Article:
To solve the problems of disturbances in the communication due to passage through minimum points, it is known per se to utilise so-called interleaving. This is effective down to a certain speed but below this speed other measures must be taken. It has previously been known to utilise so-called frequency hopping, which means that the mobile jumps between different frequencies. This probably provides a solution for the problem since the frequencies are assumed to have their minimum points at different places.
Frequency hopping is effective in a system with access to a large number of frequencies. This method is not suitable in a system with few frequencies.
It is also known to use antenna diversity at the receiver end of the base station, that is to say on the uplink. However, it has not previously been known to use diversity on the downlink.
According to the invention, the problem with fading between a base station and mobile units in a mobile microcell system is solved by introducing diversity on the downlink in the system. The invention provides a method in which the antenna pattern of the base station is turned so that a wave pattern varying with time is produced with spatially different fading points.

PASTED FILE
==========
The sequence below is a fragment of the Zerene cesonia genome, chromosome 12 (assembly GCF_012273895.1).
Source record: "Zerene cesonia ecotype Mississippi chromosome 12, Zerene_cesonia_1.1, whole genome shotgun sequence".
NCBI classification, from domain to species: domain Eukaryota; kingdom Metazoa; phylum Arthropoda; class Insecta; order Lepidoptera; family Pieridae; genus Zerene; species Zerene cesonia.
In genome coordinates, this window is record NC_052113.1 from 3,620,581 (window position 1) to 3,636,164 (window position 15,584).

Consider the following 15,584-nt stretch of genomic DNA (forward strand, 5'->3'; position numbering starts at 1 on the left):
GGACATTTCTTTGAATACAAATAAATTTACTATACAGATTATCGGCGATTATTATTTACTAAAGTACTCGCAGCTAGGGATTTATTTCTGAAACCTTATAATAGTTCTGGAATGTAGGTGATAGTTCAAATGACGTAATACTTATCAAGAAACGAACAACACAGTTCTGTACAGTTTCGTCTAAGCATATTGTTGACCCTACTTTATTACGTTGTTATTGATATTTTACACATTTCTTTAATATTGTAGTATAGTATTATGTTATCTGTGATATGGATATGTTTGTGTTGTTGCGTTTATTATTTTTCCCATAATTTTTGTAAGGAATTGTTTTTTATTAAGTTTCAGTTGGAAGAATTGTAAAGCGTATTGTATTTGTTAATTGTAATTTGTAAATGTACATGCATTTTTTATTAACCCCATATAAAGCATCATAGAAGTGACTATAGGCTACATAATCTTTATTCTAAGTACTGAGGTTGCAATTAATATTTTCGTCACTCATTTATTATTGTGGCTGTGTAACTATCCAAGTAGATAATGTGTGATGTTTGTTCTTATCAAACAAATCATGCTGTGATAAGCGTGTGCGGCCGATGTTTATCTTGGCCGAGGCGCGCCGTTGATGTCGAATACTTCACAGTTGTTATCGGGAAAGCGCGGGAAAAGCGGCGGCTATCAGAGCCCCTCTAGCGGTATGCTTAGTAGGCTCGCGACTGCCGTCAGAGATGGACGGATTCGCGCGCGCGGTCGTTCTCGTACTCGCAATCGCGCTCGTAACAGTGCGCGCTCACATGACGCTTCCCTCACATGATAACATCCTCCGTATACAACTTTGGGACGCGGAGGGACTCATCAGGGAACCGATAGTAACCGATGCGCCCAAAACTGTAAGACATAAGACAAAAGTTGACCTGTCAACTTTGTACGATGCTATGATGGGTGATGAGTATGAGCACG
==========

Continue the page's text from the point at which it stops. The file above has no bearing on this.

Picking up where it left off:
The invention is preferably applied in a digital communication system which utilises time-division multiple access (TDMA). The antenna pattern is then turned step by step between suitable time slots, preferably between frames in the signalling.
The invention also provides an arrangement for carrying out the method. According to the invention, the base station comprises a directional antenna for generating, by turning the directional pattern of the antenna, a wave pattern varying with time and having spatially different fading points.
Further embodiments of the invention are specified within subsequent patent claims.
The invention will now be described in detail with reference to the attached drawings, in which:
FIG. 1 illustrates the principle of multipath propagation;